Military Wiki
Role Unmanned aerial vehicle
Unmanned combat air vehicle
National origin Turkey
Manufacturer Turkish Aerospace Industries
First flight 30 December 2010
Introduction April 2013
Status In service[1]
Primary users Turkish Air Force
General Directorate of Security
Produced 2010-present
Number built 8
Program cost over $200M[2]

The TAI Anka is a family of unmanned aerial vehicles (UAV) developed by Turkish Aerospace Industries (TAI) for the requirements of the Turkish Armed Forces. Basic Anka-A is classified as a Medium Altitude Long Endurance (MALE) UAV. Envisioned in the early 2000s for tactical surveillance and reconnaissance missions, the Anka has now evolved into a modular platform with synthetic aperture radar, precise weapons and satellite communication. The drone is named after a phoenix-like mythological creature called Zümrüd-ü Anka (Anka kuşu in Turkish.)


The TUAV system consists of three air vehicles (A/V), Ground Control Station (GCS), Ground Data Terminal (GDT), Automatic Take-off, and Landing System (ATOLS), Transportable Image Exploitation System (TIES), Remote Video Terminal (RVT) and various Ground Support Equipment (GSE).

The TUAV system, which is designed for night and day missions including adverse weather conditions, performs real-time image intelligence, surveillance, reconnaissance, moving/stationery target detection, recognition, identification, and tracking missions.[3]

While the TUAV system has an open architecture to support other potential payloads and missions, within the context of the existing project the air vehicle is configured to carry the following payloads on board:[4]

  • Electro-optic Color Day Camera (EO Day TV)
  • Electro-optic/Forward Looking Infrared/Laser rangefinder/Laser Designator and Spotter Camera (EO/FLIR/LRF/LDS)
  • Synthetic Aperture Radar/Ground Moving Target Indicator (SAR/GMTI)
  • Inverse SAR (ISAR)

The whole composite airframe is composed of a monoblock fuselage, detachable wing and V-Tail, retractable landing gear, redundant control surfaces, avionics and payload bays and service doors. The sandwich skin structure is reinforced by composite or metallic frames, ribs, and supports. Propelled by a pusher type heavy fuel engine, the aircraft is furnished with fuselage fuel tanks and fuel system, ice protection system, environmental control system, lighting system, redundant electrical system with battery backup, and harness system.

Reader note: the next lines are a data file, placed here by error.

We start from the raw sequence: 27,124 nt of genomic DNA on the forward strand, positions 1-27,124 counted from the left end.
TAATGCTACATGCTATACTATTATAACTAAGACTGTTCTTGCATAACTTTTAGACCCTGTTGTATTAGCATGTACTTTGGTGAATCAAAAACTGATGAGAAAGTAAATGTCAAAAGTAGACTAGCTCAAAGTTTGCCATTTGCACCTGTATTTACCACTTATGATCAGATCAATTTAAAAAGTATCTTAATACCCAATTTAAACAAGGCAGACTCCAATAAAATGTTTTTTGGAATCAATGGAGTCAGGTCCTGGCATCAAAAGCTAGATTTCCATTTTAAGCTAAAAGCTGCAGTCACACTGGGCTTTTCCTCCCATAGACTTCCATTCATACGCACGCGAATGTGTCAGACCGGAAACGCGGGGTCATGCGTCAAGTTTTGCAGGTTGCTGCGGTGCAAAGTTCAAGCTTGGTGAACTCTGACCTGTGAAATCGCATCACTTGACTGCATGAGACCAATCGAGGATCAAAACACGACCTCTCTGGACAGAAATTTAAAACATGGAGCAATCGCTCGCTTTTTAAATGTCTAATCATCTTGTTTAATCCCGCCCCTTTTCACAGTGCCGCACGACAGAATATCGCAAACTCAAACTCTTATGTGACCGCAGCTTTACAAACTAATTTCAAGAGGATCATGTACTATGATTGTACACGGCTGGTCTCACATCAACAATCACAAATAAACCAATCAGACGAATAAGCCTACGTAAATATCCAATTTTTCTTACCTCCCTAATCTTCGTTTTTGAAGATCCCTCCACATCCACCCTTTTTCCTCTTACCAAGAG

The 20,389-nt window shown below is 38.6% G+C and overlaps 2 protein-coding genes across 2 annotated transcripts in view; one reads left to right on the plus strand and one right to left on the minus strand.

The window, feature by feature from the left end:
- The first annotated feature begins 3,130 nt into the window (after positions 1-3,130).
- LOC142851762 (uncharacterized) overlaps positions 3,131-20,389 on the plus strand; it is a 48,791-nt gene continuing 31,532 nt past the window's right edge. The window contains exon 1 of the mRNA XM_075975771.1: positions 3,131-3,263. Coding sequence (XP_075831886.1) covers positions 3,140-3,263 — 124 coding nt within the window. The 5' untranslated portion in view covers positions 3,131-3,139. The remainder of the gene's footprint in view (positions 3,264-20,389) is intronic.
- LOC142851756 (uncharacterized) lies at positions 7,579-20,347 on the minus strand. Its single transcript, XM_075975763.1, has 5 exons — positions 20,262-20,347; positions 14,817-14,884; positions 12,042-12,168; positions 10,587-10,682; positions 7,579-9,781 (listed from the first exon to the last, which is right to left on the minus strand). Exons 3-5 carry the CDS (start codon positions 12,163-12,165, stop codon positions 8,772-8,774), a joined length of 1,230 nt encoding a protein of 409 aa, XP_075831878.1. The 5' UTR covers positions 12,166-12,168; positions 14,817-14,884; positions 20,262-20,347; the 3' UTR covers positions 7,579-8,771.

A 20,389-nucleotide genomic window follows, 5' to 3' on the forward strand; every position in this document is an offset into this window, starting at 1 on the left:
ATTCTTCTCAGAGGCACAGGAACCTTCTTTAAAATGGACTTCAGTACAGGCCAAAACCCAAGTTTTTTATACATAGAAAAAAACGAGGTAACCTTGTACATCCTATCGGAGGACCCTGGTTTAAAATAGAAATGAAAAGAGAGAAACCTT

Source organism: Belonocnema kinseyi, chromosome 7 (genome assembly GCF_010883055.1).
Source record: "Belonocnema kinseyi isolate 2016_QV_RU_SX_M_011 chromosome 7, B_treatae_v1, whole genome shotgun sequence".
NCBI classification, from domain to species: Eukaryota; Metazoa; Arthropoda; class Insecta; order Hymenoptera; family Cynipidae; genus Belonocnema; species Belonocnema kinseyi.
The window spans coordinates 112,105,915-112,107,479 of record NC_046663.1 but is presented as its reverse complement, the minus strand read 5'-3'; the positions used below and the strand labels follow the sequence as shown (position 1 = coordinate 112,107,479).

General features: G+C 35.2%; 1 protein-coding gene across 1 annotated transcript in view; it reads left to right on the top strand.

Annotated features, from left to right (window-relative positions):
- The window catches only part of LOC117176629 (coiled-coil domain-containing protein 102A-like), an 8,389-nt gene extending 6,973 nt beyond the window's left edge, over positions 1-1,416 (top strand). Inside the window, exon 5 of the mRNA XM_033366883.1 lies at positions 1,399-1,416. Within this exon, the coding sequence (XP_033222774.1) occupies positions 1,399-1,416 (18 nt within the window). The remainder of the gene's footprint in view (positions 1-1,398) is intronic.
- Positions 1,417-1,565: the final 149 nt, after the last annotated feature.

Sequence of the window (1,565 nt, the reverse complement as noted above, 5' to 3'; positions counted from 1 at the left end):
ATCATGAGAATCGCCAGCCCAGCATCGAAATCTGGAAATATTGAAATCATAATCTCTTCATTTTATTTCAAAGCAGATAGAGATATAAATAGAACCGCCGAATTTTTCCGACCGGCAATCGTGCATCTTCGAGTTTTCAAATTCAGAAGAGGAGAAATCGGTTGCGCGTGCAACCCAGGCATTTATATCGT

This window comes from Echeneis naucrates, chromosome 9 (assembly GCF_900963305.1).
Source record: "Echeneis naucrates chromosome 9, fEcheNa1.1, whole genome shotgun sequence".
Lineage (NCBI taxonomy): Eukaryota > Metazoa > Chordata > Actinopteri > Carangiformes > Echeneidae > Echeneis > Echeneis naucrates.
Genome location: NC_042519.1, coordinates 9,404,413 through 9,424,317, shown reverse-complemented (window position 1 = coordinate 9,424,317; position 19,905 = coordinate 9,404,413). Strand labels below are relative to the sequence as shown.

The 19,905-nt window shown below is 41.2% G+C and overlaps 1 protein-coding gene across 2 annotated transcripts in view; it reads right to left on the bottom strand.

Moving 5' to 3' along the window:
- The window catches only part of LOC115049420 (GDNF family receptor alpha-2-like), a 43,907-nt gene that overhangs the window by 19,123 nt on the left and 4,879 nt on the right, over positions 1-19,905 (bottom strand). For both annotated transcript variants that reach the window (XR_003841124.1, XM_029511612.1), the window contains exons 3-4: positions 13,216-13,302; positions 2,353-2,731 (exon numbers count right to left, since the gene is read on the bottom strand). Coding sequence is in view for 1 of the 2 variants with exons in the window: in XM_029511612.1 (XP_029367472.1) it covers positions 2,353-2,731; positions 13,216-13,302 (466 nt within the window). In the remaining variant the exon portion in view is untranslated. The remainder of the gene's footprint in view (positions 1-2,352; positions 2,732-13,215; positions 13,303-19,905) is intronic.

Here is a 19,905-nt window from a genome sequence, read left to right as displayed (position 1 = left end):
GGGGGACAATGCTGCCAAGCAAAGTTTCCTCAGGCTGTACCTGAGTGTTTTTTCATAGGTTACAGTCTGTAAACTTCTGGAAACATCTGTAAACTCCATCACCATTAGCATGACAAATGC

The platform is also equipped with a digital flight control system, electro-mechanical actuators, and flight control sensor systems such as GPS, pitot-static, air data computer, navigation sensor, transducers, temperature, pressure, displacement sensors, etc.[5] Various tasks are distributed along flight management computers and auxiliary control boxes. Identification and communication units and interface computers are employed in order to establish real time wide band communication and provide test and diagnostics functions. An air traffic radio is also integrated in the communication system for the integration of the aircraft into the civilian airspace. All flight critical equipment are dual or triple redundant and emergency modes of operational scenarios are taken into consideration for fail safe design.

All airborne and ground-based flight control software is developed by TAI while payload hardware and software items are aimed to be developed by national sub-contractors, such as Aselsan and Milsoft.